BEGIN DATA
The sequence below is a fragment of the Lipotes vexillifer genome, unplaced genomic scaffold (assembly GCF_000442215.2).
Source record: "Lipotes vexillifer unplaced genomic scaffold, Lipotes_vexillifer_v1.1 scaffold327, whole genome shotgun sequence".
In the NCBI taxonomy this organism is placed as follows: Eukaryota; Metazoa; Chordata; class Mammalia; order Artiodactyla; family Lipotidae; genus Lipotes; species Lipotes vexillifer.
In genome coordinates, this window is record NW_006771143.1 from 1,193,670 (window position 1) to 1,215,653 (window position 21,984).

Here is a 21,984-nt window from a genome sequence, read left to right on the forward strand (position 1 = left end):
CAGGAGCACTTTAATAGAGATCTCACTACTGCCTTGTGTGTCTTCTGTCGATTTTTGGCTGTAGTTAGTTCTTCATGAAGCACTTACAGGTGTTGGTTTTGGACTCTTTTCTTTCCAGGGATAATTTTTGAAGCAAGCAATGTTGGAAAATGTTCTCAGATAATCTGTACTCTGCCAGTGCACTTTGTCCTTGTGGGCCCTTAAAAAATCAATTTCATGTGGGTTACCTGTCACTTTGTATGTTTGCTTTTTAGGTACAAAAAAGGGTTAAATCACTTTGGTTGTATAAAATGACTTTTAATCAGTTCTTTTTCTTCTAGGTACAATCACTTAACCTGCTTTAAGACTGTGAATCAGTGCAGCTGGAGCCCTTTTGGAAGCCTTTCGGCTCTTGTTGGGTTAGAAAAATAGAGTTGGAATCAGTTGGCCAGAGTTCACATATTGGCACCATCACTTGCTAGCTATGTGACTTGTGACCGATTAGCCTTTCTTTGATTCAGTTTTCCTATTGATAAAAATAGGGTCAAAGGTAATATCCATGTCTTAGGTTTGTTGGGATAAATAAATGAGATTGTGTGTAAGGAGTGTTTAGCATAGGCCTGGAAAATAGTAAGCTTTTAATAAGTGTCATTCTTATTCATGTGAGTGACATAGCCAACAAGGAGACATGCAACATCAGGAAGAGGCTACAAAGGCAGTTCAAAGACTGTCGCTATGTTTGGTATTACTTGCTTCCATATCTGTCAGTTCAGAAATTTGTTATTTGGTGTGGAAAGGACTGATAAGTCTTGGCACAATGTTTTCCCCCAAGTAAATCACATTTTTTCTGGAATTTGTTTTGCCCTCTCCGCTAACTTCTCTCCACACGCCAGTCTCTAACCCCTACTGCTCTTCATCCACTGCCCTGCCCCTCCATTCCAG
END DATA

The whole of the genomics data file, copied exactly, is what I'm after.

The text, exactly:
The sequence below is a fragment of the Lipotes vexillifer genome, unplaced genomic scaffold (assembly GCF_000442215.2).
Source record: "Lipotes vexillifer unplaced genomic scaffold, Lipotes_vexillifer_v1.1 scaffold327, whole genome shotgun sequence".
In the NCBI taxonomy this organism is placed as follows: Eukaryota; Metazoa; Chordata; class Mammalia; order Artiodactyla; family Lipotidae; genus Lipotes; species Lipotes vexillifer.
In genome coordinates, this window is record NW_006771143.1 from 1,193,670 (window position 1) to 1,215,653 (window position 21,984).

Here is a 21,984-nt window from a genome sequence, read left to right on the forward strand (position 1 = left end):
CAGGAGCACTTTAATAGAGATCTCACTACTGCCTTGTGTGTCTTCTGTCGATTTTTGGCTGTAGTTAGTTCTTCATGAAGCACTTACAGGTGTTGGTTTTGGACTCTTTTCTTTCCAGGGATAATTTTTGAAGCAAGCAATGTTGGAAAATGTTCTCAGATAATCTGTACTCTGCCAGTGCACTTTGTCCTTGTGGGCCCTTAAAAAATCAATTTCATGTGGGTTACCTGTCACTTTGTATGTTTGCTTTTTAGGTACAAAAAAGGGTTAAATCACTTTGGTTGTATAAAATGACTTTTAATCAGTTCTTTTTCTTCTAGGTACAATCACTTAACCTGCTTTAAGACTGTGAATCAGTGCAGCTGGAGCCCTTTTGGAAGCCTTTCGGCTCTTGTTGGGTTAGAAAAATAGAGTTGGAATCAGTTGGCCAGAGTTCACATATTGGCACCATCACTTGCTAGCTATGTGACTTGTGACCGATTAGCCTTTCTTTGATTCAGTTTTCCTATTGATAAAAATAGGGTCAAAGGTAATATCCATGTCTTAGGTTTGTTGGGATAAATAAATGAGATTGTGTGTAAGGAGTGTTTAGCATAGGCCTGGAAAATAGTAAGCTTTTAATAAGTGTCATTCTTATTCATGTGAGTGACATAGCCAACAAGGAGACATGCAACATCAGGAAGAGGCTACAAAGGCAGTTCAAAGACTGTCGCTATGTTTGGTATTACTTGCTTCCATATCTGTCAGTTCAGAAATTTGTTATTTGGTGTGGAAAGGACTGATAAGTCTTGGCACAATGTTTTCCCCCAAGTAAATCACATTTTTTCTGGAATTTGTTTTGCCCTCTCCGCTAACTTCTCTCCACACGCCAGTCTCTAACCCCTACTGCTCTTCATCCACTGCCCTGCCCCTCCATTCCAG